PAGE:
Interesting things I've bookmarked (old posts, page 9)

Rewiring the brain via juggling

Adults who learn new tricks such as juggling can improve the "wiring" of their brains, British scientists said on Sunday."We tend to think of the brain as being static, or even beginning to degenerate, once we reach adulthood," said Heidi Johansen-Berg of Oxford University's department of clinical neurology, whose study was published in the journal Nature Neuroscience on Sunday."In fact we find the structure of the brain is ripe for change. We've shown that it is possible for the brain to condition its own wiring system to operate more efficiently.

Tango

On September 30th, the United Nations Educational, Scientific and Cultural Organization (UNESCO) added 76 new items to its "List of the Intangible Cultural Heritage of Humanity", for safeguarding and preservation. The "Intangible" list is a companion to UNESCO's World Heritage list, which focuses on physical sites worldwide. Submitted jointly by member states Argentina and Uruguay, the "symbolic universe" of tango was among the traditions added to the list. Tango is a deep-rooted tradition of dance, poetry and song, tied closely to the Rio de la Plata region of the two countries, and remains popular in competition, for pleasure, and for health - doctors worldwide are experimenting with tango as dance therapy to treat problems ranging from Alzheimer's and Parkinson's disease to phobias and marital breakdowns. (29 photos total)

Tango

Apollo 11 Failure Speech

Columnist and presidential speechwriter Bill Safire was one of only three non-disloyal Jews President Nixon could name. Here is the speech he drafted for Nixon to read in case the Apollo 11 Astronauts became stranded on the moon!It is a wonderful piece of alternate universe American history, in which President Nixon had to explain to a nation that Buzz Aldrin and Neil Armstrong were going to die on the moon.

War in Afganistan Heats Up

Violence in Afghanistan has reached its most intense of the eight-year-old war despite record levels of U.S. and NATO troops being sent to fight the Taliban. July and August were the two deadliest months to date for coalition forces, and September is already the 3rd-deadliest, with 38 U.S. deaths - 68 total including all coalition members. With an apparently resurgent Taliban and over 120,000 foreign troops on the ground, and a recent push for the U.S. to consider sending 40,000 more (beyond the additional 21,000 troops still committed but yet undeployed), the situation in Afghanistan could possibly become even more intense in the near future. Collected here is a one-month collection of photos related to Afghanistan for September, 2009.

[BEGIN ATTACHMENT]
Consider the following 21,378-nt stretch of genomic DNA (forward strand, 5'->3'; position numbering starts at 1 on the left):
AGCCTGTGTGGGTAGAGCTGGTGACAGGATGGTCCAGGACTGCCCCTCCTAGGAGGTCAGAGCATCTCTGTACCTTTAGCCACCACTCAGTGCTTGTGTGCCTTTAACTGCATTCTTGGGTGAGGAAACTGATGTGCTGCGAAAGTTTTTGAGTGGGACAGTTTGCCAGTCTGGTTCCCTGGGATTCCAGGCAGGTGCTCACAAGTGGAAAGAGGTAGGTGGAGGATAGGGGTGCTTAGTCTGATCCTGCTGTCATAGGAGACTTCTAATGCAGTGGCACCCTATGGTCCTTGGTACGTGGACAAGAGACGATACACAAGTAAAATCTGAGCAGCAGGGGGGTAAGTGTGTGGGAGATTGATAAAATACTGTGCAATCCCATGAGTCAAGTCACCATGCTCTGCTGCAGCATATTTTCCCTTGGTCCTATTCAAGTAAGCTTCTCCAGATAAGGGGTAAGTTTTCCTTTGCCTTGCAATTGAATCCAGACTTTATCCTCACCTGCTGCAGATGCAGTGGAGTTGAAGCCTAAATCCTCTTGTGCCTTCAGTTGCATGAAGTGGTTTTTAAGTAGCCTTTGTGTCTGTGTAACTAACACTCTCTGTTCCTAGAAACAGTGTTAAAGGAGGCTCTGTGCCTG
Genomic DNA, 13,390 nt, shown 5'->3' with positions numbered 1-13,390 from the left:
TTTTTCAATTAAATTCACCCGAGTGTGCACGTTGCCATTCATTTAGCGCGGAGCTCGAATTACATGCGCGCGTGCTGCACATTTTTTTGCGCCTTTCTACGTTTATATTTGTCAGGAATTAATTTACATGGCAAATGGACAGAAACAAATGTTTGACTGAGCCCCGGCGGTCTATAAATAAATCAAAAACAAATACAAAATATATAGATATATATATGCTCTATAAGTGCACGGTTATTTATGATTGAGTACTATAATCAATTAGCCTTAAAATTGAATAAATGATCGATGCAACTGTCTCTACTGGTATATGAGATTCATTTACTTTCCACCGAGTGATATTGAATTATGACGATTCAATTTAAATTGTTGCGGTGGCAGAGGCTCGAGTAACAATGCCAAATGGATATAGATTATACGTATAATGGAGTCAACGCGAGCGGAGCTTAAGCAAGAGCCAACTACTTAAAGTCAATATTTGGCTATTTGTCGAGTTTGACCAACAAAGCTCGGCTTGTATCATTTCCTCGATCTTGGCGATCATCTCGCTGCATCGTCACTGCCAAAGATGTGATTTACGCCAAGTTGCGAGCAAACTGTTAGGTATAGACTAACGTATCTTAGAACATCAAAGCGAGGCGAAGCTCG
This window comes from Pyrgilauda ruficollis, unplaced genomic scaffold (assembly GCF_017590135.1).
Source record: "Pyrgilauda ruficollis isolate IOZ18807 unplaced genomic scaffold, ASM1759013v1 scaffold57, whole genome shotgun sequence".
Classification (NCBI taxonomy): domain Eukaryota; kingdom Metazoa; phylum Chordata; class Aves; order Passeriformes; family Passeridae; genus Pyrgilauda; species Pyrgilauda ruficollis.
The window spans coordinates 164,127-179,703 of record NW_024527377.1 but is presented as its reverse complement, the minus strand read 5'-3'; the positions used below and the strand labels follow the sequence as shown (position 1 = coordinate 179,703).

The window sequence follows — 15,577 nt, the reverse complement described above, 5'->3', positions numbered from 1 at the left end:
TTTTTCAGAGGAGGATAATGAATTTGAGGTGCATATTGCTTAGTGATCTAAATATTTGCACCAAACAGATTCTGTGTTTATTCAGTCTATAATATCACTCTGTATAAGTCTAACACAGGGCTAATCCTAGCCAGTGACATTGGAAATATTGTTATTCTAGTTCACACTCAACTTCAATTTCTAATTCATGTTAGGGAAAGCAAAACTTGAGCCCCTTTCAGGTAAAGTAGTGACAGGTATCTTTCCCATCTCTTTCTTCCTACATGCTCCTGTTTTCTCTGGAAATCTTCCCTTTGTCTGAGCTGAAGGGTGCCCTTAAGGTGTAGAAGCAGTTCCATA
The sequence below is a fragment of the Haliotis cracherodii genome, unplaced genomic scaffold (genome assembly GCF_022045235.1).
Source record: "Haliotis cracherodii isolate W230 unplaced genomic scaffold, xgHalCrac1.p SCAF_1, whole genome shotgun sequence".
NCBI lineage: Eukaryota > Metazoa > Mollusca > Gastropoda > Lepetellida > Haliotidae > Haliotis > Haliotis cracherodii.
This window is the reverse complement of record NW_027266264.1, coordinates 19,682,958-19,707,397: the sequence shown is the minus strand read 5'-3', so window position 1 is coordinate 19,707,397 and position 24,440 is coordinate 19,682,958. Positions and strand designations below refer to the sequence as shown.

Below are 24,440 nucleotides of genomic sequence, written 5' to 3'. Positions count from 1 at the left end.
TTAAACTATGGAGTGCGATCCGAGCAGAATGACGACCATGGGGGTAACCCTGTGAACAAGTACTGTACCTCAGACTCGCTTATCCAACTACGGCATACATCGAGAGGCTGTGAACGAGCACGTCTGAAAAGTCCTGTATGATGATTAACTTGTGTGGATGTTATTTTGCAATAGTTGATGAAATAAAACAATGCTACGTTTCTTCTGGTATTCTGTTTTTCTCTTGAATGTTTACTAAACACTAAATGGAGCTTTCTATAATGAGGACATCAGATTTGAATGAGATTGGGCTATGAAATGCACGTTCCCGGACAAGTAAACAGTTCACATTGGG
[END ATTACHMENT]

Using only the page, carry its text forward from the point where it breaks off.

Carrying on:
War in Afganistan Heats Up

War in Afganistan Heats Up

Funds attacked on 'faith healing'

PRIVATE health funds paid out hundreds of thousands of dollars for homeopathy last year, triggering calls for a clampdown to prevent taxpayers' money being spent on unproven treatments. Four of the biggest health funds confirmed yesterday that they pay members for homeopathy to some degree, with more than one-third of that money in turn coming through the federal government's private health insurance rebate. MBF was the largest supporter of homeopaths, paying members about $230,000 in 2008-09 for homeopathic treatment, or up to $28 a visit. NIB paid out $118,511 in benefits for homeopathy. Homeopathy "can only work if all of the physics and chemistry that we know today is wrong" and the fact that health funds supported it showed that "marketing and public relations trump science".

Return of Buzz Lightyear

Disney's space ranger Buzz Lightyear returned from space on Sept. 11, aboard space shuttle Discovery's STS-128 mission after 15 months aboard the International Space Station. His time on the orbiting laboratory will celebrated in a ticker-tape parade together with his space station crewmates and former Apollo 11 moonwalker Buzz Aldrin on Oct. 2, at Walt Disney World in Florida.

Intel Light Peak Optical

Today at IDF, Intel unveiled Light Peak technology, a plan for an extremely high-speed optical cable they hope will land on consumer products in 2010. Imagine transferring an entire Blu-ray disk in 30 seconds.Light Peak delivers 10Gb/s speeds right now, and could conceivably go as fast as 100Gb/s within a decade or so. Those kinds of speeds are even sustained over a 100-metre distance, which is really impressive.

Rowntree red faced by gag

The premise of the gag was that while Rowntree and her Getaway colleague Ben Dark were enjoying a catch-up over lunch, the service in the restaurant would become hilariously bad - but Rowntree, the accomplice, would pretend not to notice.The location was set and all was going to plan until Rowntree left the room to "use the bathroom'' and Dark - obviously not realising he was being recorded - began bitching about her to his friend who had also attended the lunch.